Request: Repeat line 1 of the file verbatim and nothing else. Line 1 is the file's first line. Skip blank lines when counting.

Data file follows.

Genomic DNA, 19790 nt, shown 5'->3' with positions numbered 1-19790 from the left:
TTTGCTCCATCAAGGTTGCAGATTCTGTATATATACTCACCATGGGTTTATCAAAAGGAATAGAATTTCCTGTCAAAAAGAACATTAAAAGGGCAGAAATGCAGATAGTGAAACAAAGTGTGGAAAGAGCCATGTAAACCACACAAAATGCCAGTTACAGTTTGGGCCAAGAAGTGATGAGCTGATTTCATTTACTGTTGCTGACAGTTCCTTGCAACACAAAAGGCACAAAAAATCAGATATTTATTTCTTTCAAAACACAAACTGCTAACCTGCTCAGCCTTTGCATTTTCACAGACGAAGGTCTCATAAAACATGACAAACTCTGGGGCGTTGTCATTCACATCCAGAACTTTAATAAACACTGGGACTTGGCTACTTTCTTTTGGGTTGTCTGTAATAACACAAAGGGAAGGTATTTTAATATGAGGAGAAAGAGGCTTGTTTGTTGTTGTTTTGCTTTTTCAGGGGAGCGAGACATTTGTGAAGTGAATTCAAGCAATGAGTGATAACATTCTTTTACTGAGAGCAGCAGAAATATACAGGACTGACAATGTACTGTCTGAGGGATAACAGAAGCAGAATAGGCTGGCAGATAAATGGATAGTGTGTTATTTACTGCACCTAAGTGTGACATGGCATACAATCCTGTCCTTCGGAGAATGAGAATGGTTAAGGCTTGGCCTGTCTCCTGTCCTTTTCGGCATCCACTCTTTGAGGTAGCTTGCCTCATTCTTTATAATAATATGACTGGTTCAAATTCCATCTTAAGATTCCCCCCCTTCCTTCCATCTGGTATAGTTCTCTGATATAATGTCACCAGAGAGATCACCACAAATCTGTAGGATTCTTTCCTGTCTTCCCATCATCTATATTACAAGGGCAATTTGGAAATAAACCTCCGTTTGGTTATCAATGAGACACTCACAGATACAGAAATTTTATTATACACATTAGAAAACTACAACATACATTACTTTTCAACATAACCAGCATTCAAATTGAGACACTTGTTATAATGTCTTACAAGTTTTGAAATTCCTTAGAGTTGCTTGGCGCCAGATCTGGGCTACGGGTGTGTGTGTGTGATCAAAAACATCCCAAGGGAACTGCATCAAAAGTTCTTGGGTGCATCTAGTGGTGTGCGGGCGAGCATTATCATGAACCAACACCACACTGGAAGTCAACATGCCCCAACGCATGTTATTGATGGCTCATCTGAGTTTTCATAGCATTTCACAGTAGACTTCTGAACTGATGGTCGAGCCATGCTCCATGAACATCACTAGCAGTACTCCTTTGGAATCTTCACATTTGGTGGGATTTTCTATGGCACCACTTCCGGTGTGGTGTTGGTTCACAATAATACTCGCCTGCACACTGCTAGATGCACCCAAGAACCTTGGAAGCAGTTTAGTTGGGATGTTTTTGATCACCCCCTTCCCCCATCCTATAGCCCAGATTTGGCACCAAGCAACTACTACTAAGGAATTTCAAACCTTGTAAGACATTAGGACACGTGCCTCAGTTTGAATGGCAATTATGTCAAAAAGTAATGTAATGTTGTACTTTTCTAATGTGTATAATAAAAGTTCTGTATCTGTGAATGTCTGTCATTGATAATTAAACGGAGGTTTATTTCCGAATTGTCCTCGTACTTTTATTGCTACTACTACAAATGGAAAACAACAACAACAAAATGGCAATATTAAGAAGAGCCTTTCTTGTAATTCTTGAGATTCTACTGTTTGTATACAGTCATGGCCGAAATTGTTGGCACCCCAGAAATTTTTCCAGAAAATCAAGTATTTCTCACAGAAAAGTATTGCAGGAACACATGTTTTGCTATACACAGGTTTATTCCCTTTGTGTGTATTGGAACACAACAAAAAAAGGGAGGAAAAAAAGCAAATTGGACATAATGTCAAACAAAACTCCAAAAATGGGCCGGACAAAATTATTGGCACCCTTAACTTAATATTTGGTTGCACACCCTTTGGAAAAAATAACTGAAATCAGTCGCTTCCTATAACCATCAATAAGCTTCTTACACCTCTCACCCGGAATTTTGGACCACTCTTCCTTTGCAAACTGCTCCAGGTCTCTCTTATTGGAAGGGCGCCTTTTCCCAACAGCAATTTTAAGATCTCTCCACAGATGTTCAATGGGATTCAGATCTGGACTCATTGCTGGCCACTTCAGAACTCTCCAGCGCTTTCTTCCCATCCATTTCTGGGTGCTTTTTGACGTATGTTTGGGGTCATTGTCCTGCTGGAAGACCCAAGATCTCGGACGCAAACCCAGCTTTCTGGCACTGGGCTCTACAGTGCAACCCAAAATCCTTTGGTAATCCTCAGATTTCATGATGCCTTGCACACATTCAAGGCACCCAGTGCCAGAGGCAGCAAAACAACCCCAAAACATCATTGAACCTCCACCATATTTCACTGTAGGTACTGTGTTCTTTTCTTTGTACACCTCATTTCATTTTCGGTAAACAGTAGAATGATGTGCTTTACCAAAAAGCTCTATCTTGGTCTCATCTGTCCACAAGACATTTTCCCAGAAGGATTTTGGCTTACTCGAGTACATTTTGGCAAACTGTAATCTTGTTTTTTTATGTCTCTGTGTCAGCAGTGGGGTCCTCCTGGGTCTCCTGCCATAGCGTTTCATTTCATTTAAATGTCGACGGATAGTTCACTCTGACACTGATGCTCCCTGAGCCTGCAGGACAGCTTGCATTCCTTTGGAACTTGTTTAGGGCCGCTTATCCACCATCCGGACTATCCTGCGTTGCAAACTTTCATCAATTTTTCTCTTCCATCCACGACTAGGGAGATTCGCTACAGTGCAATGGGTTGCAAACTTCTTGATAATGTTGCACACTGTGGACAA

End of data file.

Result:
Genomic DNA, 19790 nt, shown 5'->3' with positions numbered 1-19790 from the left: